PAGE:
Reader: We should dump rape kit DNA from people not charged with crimes

Keep Westword Free
I Support
  • Local
  • Community
  • Journalism
  • logo

Support the independent voice of Denver and help keep the future of Westword free.

Yesterday, we posted about Kelly Binder, who inspired a new law calling for the testing of all rape kits -- but her own kit hasn't been tested because, authorities say, no charges were brought in her case.

Binder still wants the kit tested, but one reader passionately objects.

CloudGang writes:

"As a result, DNA from possible perpetrators would not surface as a match if the man committed another sexual assault in the future."

We absolutely should not keep innocent persons DNA profiles in a database! Why would anyone think this ok? We all know too well, that false accusations, specifically false rape claims, are very common.

Obviously the detectives decision to not charge the "perpetrator" was for good reason. Since when did society start invading peoples privacy in order to feel safe? If someone accused me of any crime and the police find no wrong doing,why should my DNA profile be stored and be called a "possible perpetrator" AFTER I been cleared? This whole story sounds fishy. Maybe a false reporting charge is due.....for the "victim."

"It is more important that innocence should be protected, than it is, that guilt be punished; for guilt and crimes are so frequent in this world, that all of them cannot be punished.... when innocence itself, is brought to the bar and condemned, especially to die, the subject will exclaim, 'it is immaterial to me whether I behave well or ill, for virtue itself is no security.' And if such a sentiment as this were to take hold in the mind of the subject that would be the end of all security whatsoever."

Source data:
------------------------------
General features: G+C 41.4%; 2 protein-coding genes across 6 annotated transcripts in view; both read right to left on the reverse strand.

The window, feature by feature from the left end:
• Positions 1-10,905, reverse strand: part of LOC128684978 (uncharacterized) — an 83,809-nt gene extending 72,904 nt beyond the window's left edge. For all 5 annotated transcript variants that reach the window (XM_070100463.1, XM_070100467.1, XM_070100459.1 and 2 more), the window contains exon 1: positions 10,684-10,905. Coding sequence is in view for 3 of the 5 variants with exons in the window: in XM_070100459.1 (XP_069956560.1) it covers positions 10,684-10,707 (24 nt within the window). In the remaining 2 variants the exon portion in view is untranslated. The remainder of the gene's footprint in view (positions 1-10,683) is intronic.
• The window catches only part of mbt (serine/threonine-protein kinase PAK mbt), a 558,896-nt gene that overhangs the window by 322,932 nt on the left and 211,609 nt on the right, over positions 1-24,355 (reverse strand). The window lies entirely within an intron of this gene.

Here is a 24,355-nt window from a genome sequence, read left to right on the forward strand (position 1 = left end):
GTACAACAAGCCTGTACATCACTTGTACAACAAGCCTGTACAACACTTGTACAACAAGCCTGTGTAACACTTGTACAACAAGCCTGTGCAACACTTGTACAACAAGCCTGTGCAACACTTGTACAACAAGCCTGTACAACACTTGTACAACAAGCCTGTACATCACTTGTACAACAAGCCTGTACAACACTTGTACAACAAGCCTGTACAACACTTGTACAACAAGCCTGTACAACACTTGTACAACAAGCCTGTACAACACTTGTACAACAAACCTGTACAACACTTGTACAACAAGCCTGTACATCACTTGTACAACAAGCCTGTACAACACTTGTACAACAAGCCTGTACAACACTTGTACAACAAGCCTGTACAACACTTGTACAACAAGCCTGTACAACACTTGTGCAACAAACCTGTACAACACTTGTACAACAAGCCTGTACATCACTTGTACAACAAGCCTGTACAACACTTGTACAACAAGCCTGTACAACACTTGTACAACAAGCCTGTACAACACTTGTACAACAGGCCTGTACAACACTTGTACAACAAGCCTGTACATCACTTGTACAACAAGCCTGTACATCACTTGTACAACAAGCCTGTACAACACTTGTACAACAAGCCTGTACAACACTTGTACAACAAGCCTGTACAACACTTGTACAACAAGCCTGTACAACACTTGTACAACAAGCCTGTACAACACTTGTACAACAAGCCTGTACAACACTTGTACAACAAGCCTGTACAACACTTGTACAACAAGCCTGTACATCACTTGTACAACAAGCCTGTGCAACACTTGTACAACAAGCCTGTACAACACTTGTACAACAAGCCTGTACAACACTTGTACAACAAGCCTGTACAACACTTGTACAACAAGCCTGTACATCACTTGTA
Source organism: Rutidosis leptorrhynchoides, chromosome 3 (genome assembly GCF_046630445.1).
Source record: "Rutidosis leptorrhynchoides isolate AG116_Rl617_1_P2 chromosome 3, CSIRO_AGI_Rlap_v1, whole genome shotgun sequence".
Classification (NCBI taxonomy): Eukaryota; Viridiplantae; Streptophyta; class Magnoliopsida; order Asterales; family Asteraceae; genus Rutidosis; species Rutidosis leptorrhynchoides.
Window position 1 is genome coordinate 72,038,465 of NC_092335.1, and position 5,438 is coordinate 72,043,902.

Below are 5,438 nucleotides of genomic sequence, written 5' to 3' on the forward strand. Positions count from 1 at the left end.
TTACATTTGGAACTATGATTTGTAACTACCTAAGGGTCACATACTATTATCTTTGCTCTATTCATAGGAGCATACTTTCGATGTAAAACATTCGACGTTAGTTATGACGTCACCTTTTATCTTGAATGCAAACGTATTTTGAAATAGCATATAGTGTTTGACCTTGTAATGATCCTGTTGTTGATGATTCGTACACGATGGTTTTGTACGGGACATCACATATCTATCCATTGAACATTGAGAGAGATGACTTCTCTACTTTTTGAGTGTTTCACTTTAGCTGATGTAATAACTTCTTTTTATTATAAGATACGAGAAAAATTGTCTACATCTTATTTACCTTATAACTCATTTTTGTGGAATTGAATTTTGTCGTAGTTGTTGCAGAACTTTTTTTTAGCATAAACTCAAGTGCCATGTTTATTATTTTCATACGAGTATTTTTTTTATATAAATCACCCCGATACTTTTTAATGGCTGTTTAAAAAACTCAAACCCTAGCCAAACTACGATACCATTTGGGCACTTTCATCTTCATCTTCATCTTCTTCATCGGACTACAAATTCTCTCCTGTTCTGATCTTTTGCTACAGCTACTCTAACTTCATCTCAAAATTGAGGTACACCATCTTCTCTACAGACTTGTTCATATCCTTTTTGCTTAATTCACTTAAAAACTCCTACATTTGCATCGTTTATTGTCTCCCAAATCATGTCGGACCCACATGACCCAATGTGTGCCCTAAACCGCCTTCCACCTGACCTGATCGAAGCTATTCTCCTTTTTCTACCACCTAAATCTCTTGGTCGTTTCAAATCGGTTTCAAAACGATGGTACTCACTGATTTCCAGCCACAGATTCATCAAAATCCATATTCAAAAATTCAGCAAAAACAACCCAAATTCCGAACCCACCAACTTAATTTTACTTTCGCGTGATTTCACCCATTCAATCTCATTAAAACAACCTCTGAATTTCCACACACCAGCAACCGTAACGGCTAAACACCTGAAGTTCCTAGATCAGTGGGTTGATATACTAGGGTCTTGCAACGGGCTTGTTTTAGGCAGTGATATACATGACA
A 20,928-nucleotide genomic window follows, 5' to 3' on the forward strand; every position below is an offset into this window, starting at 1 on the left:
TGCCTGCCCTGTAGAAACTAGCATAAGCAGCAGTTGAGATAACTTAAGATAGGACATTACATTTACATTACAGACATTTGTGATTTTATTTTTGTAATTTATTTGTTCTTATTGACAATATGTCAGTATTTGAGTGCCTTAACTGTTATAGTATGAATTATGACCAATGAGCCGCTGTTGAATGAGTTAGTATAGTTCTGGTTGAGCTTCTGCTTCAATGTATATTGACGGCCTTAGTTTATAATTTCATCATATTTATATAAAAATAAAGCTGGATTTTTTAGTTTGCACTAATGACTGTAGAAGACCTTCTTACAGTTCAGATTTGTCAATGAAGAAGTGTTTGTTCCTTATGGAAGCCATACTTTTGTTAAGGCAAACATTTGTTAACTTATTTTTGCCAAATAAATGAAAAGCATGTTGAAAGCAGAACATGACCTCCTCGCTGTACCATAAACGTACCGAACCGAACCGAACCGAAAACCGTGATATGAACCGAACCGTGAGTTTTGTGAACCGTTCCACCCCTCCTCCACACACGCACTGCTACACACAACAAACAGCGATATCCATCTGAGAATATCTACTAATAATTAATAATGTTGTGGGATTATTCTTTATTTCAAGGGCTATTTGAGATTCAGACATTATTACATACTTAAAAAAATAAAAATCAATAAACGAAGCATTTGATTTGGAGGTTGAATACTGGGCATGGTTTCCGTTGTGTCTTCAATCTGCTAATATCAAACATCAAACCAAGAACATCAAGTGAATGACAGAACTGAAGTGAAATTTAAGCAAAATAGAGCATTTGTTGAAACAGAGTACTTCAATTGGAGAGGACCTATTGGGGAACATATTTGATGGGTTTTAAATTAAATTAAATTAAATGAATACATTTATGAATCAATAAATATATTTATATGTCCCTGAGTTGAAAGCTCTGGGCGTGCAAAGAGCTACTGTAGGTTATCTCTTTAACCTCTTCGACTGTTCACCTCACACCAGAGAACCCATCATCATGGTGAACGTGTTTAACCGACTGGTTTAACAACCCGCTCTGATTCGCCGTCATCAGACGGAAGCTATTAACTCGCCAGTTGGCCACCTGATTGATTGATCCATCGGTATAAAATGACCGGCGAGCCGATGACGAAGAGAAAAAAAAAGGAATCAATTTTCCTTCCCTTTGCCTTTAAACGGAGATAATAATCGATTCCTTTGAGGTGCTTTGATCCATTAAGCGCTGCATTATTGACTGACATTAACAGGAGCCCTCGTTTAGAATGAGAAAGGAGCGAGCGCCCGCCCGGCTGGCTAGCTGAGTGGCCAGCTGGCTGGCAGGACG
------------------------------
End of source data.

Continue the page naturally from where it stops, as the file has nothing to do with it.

-- Sir William Blackstone

For more memorable takes, visit our Comment of the Day archive.

Keep Westword Free... Since we started Westword, it has been defined as the free, independent voice of Denver, and we would like to keep it that way. Offering our readers free access to incisive coverage of local news, food and culture. Producing stories on everything from political scandals to the hottest new bands, with gutsy reporting, stylish writing, and staffers who've won everything from the Society of Professional Journalists' Sigma Delta Chi feature-writing award to the Casey Medal for Meritorious Journalism. But with local journalism's existence under siege and advertising revenue setbacks having a larger impact, it is important now more than ever for us to rally support behind funding our local journalism. You can help by participating in our "I Support" membership program, allowing us to keep covering Denver with no paywalls.

We use cookies to collect and analyze information on site performance and usage, and to enhance and customize content and advertisements. By clicking 'X' or continuing to use the site, you agree to allow cookies to be placed. To find out more, visit our cookies policy and our privacy policy.


Join the Westword community and help support independent local journalism in Denver.


Join the Westword community and help support independent local journalism in Denver.